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 “General Regulations”

 One of the strangest documents and, possibly, one of the most unusual, is the manuscript “General Regulations”, dated approximately in the 18th century.  

The General Regulations were confirmed by Peter Ist in February, 1720 and, having been written in the prevailing language, represents in and of itself, as the first instructions for secretarial correspondence of the Russian empire.  In the Regulations, detailed down to the smallest minutiae, are all inquiries pertaining to the chancellery activities of Peter's epoch, including writing table devices (it was required that all drawers had locks) and the seating arrangements of the secretaries (two at one table).

The historical meaning of this document doesn't only trigger curiosity.  Our copy was rewritten in half-ustav from the published edition by an unknown person.  Possibly, it was a chancellery service worker, referred to as “from  plank to plank” who conscientiously rewrote this circular.  The barely noticeable, faded inscription on the cover is evidence that the document was possessed by some secretarial supervisor of the S...skoho district.

Insofar that districts as administrative entities appeared in the Russian empire from 1755, it can be assumed that our rarity is more than 250 years old.   Not ruled out is that the inscription on the cover could have been made at a much later date than the creation of the actual document. 

 On the reverse side of the cover noted in  cursive: “As a military resident, I speak only the truth and do not lie, and trust everyone in the world for that is what I live for” (sic). The pages of the document are marked, with numerous notations giving evidence that it was learned in a prompt manner.  In all probability, our document in the distant past had several owners.
  
The document is on hand made paper with filigreed (water marked) “Crest of Amsterdam”. The mark, of course, points to Holland as the country of its production.  In regard to this, in the XVII-XVIII centuries, the Dutch owned many paper mills in France, which also used the “Crest of Amsterdam” for marking their product lines. The mark was so popular with the buyers, that it was used by many paper mills in many countries [1].
 
Of interest is the complex composition of the filigree:  on the shield, which is held by two lions, in the center on the vertical stripe are three (St. Andrew's) crosses drawn at an angle.  The shield is crowned with an imperial crown.  The document contains two views of the filigree – one with the letters “PGOVVE” under the theme section and without them, but with a postament (a horizontal line under the crest).  The lettered section always pointed to the name of the manufacturer or the buyer, for which the paper was produced.  Based on the watermarks of the paper, which have their closest analogues in the period 1721-1723, our manuscript was composed, undoubtedly, no later than in the first quarter of the XVIII century [2].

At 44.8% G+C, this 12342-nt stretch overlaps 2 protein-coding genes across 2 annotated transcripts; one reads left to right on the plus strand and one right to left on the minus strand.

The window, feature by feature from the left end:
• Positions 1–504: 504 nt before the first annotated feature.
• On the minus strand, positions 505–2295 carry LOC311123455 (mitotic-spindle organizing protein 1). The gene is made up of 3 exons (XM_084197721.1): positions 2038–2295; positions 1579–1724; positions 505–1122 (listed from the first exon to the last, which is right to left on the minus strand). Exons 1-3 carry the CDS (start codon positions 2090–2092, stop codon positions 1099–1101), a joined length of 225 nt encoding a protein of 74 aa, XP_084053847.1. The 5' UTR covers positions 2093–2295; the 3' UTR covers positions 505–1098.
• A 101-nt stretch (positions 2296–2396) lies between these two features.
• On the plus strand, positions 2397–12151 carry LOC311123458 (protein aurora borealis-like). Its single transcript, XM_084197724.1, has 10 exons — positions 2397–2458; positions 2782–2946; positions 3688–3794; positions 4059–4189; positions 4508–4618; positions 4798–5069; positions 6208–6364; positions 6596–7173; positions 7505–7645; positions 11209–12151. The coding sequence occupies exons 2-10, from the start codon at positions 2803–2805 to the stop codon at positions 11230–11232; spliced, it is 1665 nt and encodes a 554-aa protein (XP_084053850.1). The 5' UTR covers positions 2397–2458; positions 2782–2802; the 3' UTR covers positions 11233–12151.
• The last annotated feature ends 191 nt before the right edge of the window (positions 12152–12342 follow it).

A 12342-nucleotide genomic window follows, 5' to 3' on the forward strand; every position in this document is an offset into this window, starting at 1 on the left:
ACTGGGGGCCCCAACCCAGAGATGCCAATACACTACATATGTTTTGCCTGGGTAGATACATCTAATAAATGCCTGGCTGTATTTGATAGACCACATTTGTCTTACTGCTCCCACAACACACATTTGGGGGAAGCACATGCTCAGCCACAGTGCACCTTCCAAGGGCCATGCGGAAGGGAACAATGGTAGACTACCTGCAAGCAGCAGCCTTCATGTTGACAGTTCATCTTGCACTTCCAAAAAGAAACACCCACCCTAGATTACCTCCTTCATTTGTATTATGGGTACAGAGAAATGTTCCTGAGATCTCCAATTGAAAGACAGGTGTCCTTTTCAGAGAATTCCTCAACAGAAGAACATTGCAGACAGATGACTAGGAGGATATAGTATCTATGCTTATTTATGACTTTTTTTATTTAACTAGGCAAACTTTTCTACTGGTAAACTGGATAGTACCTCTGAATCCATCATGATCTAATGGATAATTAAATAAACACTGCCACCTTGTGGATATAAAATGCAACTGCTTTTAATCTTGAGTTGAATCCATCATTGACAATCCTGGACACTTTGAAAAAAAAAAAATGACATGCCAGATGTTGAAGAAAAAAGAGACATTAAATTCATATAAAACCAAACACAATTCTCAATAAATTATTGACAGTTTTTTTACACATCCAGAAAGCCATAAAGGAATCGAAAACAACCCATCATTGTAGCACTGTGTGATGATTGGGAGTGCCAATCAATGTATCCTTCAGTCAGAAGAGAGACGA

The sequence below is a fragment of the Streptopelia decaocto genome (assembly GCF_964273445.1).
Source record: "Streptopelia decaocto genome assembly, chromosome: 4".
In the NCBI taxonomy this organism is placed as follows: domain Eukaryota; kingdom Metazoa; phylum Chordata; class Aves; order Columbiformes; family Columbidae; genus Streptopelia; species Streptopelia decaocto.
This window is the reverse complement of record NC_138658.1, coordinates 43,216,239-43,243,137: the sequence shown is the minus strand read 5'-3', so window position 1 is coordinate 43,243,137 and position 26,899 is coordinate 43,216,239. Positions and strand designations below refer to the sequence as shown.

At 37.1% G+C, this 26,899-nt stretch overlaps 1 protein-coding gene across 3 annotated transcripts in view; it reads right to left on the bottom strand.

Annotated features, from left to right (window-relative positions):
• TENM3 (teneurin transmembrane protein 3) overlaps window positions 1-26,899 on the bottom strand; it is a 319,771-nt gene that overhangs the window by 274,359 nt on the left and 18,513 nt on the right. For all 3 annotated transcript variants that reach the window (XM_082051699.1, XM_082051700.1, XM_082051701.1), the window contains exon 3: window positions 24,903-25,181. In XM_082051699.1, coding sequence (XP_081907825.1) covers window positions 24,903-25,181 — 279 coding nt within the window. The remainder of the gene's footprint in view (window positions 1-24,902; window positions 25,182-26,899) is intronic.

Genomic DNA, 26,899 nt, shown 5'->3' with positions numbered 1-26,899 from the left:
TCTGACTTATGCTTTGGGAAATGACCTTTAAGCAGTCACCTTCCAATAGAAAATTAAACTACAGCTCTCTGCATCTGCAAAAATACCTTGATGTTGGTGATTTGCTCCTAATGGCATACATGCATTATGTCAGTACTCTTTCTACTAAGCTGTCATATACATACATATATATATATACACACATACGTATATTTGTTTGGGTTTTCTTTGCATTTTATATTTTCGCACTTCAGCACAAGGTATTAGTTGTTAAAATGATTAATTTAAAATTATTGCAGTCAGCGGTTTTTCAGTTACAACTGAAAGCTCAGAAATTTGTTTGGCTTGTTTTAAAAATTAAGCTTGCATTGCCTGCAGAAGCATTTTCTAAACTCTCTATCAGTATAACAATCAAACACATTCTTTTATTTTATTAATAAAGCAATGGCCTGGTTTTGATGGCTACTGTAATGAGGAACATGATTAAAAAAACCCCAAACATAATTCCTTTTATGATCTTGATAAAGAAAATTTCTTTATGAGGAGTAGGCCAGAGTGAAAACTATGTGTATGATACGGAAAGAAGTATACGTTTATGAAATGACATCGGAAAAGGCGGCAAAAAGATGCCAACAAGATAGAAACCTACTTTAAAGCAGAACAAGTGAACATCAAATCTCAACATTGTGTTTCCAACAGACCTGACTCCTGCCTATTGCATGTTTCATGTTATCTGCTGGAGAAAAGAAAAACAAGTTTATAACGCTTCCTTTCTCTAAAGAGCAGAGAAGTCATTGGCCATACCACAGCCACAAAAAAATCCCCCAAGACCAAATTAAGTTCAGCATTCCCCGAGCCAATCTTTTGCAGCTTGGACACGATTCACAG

Source:

1.    Klepikov, S. A. “Paper with Filigree 'City Crest of Amsterdam'”.  Notes from the Manuscript Division GBL, publication #20, Moscow, 1958, pp. 315-352.
2.    Klepikov, S. A. “Filigrees and Seals on paper of Russian and Foreign Production .in the XVIII-XX centuries”. Moscow, 1959, page 285, No. 1298.

18.03.2011 20:08
izd-redkie

 Щиро дякуємо працівника держархіву Херсонської області Коник Юлію за допомогу в дослідженні маргіналій.

Відділ рідкісних і цінних видань.

04.04.2011 16:19
працівник держархіву

Завжди будь ласка! Одне задоволення працювати з такими людьми і такими документами!

27.03.2012 19:16
Елена Шведова

Описание этого документа очень важно с исторической точки зрения и с культурной. Наверное трудно было найти сведения о "Регламенте" за давностью времени, ведь 18 век всё-таки.


Елена, сведения о "Регламенте..." как раз имеются. Этому документу посвящена не одна научная работа. Возможно, это мое упущение и все-таки нужно было больше рассказать о нем, об истории его создания. А создавался он долго, претерпел аж целых 12 редакций. Печатное издание, насколько мне известно, имеется в Карельском архиве. Но меня интересовала конкретно наша рукописная копия, кому она могла принадлежать. Поэтому, основной акцент сделан на внешнем описании именно нашего документа. Возможно, в дальнейшем я все-таки несколько дополню эту  статью. 



Ольга Сак.

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